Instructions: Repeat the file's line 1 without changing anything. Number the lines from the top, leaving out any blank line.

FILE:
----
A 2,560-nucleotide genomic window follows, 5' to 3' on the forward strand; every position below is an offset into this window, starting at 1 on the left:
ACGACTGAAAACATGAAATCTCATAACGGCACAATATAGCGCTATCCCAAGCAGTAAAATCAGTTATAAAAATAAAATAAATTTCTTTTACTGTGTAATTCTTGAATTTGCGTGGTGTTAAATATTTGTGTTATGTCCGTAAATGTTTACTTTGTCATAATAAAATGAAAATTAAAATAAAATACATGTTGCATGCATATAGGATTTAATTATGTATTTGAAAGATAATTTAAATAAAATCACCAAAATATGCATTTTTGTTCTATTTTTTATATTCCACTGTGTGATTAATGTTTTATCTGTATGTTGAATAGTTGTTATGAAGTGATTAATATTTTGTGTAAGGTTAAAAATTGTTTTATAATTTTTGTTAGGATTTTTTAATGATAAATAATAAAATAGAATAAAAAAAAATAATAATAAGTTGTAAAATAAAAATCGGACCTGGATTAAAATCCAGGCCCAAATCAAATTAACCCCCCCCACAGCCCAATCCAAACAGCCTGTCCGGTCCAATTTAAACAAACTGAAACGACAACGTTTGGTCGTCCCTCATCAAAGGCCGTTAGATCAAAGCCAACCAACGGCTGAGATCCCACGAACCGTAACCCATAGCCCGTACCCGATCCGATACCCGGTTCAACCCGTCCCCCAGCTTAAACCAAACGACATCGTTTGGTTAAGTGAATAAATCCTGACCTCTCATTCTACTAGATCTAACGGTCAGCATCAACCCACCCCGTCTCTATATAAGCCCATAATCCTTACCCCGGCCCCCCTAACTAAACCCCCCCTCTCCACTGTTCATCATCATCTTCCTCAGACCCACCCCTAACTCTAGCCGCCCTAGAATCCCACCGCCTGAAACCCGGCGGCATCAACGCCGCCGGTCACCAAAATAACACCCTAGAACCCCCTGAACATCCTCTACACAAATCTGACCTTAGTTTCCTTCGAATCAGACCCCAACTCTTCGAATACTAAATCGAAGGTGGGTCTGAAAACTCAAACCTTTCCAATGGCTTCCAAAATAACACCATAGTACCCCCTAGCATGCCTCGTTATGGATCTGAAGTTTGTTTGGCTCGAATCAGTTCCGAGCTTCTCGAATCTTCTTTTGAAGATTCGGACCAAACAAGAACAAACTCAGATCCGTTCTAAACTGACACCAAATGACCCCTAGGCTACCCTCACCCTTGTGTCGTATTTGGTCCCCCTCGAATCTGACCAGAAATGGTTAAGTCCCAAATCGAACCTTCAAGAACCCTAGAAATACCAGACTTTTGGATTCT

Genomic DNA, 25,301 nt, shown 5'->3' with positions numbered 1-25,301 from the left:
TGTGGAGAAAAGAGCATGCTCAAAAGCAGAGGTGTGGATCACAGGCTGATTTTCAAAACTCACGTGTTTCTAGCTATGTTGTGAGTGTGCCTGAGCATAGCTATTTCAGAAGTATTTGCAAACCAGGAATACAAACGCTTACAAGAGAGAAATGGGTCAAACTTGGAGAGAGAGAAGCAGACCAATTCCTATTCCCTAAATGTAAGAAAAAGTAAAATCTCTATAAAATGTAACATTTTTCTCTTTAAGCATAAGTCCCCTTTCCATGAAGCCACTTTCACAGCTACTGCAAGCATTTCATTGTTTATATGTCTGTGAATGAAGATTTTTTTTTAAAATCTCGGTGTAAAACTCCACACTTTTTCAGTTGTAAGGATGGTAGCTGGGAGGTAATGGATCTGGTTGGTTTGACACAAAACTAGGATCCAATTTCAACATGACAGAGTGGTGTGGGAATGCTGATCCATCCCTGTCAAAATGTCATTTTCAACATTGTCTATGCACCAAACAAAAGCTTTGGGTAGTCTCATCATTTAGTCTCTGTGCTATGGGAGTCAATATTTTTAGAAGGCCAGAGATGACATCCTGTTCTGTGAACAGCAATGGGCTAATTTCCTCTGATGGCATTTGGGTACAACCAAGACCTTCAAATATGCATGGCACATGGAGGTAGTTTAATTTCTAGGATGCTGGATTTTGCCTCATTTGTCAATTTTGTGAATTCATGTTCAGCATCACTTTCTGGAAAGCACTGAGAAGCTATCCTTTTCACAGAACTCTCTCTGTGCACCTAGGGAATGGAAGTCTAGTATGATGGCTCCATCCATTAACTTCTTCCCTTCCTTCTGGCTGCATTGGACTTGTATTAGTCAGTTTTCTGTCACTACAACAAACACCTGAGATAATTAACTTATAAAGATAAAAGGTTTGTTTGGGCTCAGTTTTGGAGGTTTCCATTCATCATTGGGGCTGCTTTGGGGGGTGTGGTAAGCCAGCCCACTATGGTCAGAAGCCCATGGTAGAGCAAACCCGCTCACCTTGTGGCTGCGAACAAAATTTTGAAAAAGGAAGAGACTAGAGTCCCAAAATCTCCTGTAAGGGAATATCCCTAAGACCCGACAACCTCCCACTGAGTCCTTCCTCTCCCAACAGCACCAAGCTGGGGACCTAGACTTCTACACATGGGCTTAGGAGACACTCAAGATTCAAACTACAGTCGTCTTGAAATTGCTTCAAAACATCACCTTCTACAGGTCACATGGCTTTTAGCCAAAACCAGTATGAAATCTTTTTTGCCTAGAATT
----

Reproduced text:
A 2,560-nucleotide genomic window follows, 5' to 3' on the forward strand; every position below is an offset into this window, starting at 1 on the left: